(A Tobacco Tragedy). Mérimée, Prosper. Carmen. New York: The Limited Editions Club, 1941. Folio (28.3 cm, 11.1"). 143,  pp.; col. illus.
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Limited Editions Club production of the gypsy tragedy that inspired Bizet's opera: Lady Mary Lloyd's translation, with an introduction by Konrad Bercovici (which points outhow different the story is from the subsequent opera) and brightly colored, vigorously rendered full-page and in-text lithograph illustrations byJean Charlot.
This is numbered copy 1335, signed by the artist at the colophon. The volume was designed and printed by the Aldus Printers, with the lithographs printed by Albert Carman; the binding is done in publisher's quarter olive buckram andsilk hand-blocked in remarkably vivid hues.
Bibliography of the Fine Books Published by the Limited Editions Club, 124. Bound as above, in original paper-covered slipcase with title stamped on spine; slipcase faded with spine sunned and extremities lightly rubbed, volume with minor spine sunning only, otherwise clean and bright. (34074)
(A Pipe Is Good)! Browne, Isaac Hawkins. Poems upon various subjects, Latin and English. London: J. Nourse, 1768. 8vo (24 cm, 9.4"). , 160 pp. (frontis. lacking).
First edition of these poems, published posthumously by the author’s son; of two similar issues printed in the same year, this was the one meant for the general public, with the other intended for private circulation only. Browne was a notably witty and amiable conversationalist whose company (though not his public speechmaking) was prized by Dr. Johnson; he is best remembered today for his poems “A Pipe of Tobacco” (“Blest leaf! Whose aromatic gales dispense / To templars modesty, to parsons sense”) and “De Animi Immortalitate,” a meditation on the immortality of the soul — both of which are included here, the latter with Soame Jenyns’s English translation.
ESTC T116967. Recent marbled paper–covered boards, spine with printed paper label. Frontispiece lacking; title-page and a few others stamped by a now-defunct institution. Inner margins of the first two leaves and outer margin of the final leaf repaired. (10692)
Great Britain. Parliament. A true and exact list of the lords spiritual and temporal, also of the knights[,] commissioners of shires, citizens and burgesses, chosen to serve in the Parliament of Great Britain. [London], 1741. 8vo (19.7 cm, 7.75"). 16 pp.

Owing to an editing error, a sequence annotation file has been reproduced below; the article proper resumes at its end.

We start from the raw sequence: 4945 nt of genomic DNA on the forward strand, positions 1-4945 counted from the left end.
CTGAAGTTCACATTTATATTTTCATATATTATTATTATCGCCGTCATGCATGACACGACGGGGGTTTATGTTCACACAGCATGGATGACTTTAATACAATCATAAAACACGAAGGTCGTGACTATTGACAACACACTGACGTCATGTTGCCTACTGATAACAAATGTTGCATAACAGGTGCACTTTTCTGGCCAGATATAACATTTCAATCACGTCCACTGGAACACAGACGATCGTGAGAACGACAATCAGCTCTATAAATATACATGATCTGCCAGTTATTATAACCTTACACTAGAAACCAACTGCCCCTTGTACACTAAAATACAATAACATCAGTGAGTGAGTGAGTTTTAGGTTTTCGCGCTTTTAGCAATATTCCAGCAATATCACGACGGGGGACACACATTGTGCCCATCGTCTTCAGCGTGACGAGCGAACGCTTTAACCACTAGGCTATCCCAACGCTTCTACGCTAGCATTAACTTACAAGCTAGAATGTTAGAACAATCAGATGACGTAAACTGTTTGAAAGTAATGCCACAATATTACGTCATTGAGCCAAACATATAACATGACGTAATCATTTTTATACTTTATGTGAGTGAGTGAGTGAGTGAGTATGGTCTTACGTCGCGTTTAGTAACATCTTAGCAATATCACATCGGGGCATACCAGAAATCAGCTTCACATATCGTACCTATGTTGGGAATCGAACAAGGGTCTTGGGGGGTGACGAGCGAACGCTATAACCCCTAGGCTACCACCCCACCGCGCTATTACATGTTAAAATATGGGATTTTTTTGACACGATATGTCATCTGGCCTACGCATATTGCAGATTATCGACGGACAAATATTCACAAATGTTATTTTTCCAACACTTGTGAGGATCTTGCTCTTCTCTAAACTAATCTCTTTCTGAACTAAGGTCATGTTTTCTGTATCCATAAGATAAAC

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Register prepared for the 1741 general election, with notations regarding how M.P.s voted on the Convention and on Walpole’s proposed Excise Bill (a tax on tobacco and wine). The current U.K. Parliament website sums up the terms thusly: “The Lords Spiritual are made up of the Archbishops of Canterbury and of York, the Bishops of London, Durham and Winchester as well as specific bishops of the Church of England. The Lords Temporal are made up of Hereditary Peers elected under Standing Orders, Life Peers, Law Lords, the earl Marshal and the Lord Great Chamberlain.”
Uncommon: ESTC locates only four copies, none of which are in the U.S.
ESTC T26238; Goldsmiths’-Kress 7877.5. Recent marbled paper–covered boards, spine with gilt-stamped leather title-label. Pages age-toned, with some dustsoiling. (16585)
“Whatever You Do, REMEMBER THE SALOON KEEPER isAfter Your Children”
Hulbert, J.O. Collection of temperance postcards. Hyde Park, NY: A.T. Cook, [ca. 1900]. Oblong postcard (8.8 cm, 3.5"). 20 cards.
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Gathering of moral sentimentsas promoted by a seedsman: 20 illustrated temperance postcards, earnestly drawn and calligraphed by J.O. Hulbert of Glastonbury, CT, and published by a New York garden supplier. The cards are mostly printed in a single color (red, blue, sepia, maroon, green), with two cards shading from terra cotta at the top to sage green at the bottom. The majority attack saloons and their wares, with the one exception boldly querying “CAN A MAN USE TOBACCO and respect the rights of others?” Many are simply pragmatic, referring to the physical and financial costs of alcoholism; a few however are overtly Christian, including one captioned “A religion that leaves the saloons undisturbed, unattacked, is not worthy to be called after the name of Jesus Christ.” One card offers a “Juvenile Pledge” to be filled in with name and address.
Two cards with upper right corners chewed, by something very small; six others with barely perceptible damage to same area; all is otherwise clean and crisp. A charming and attractive set of dire warnings. (36716)
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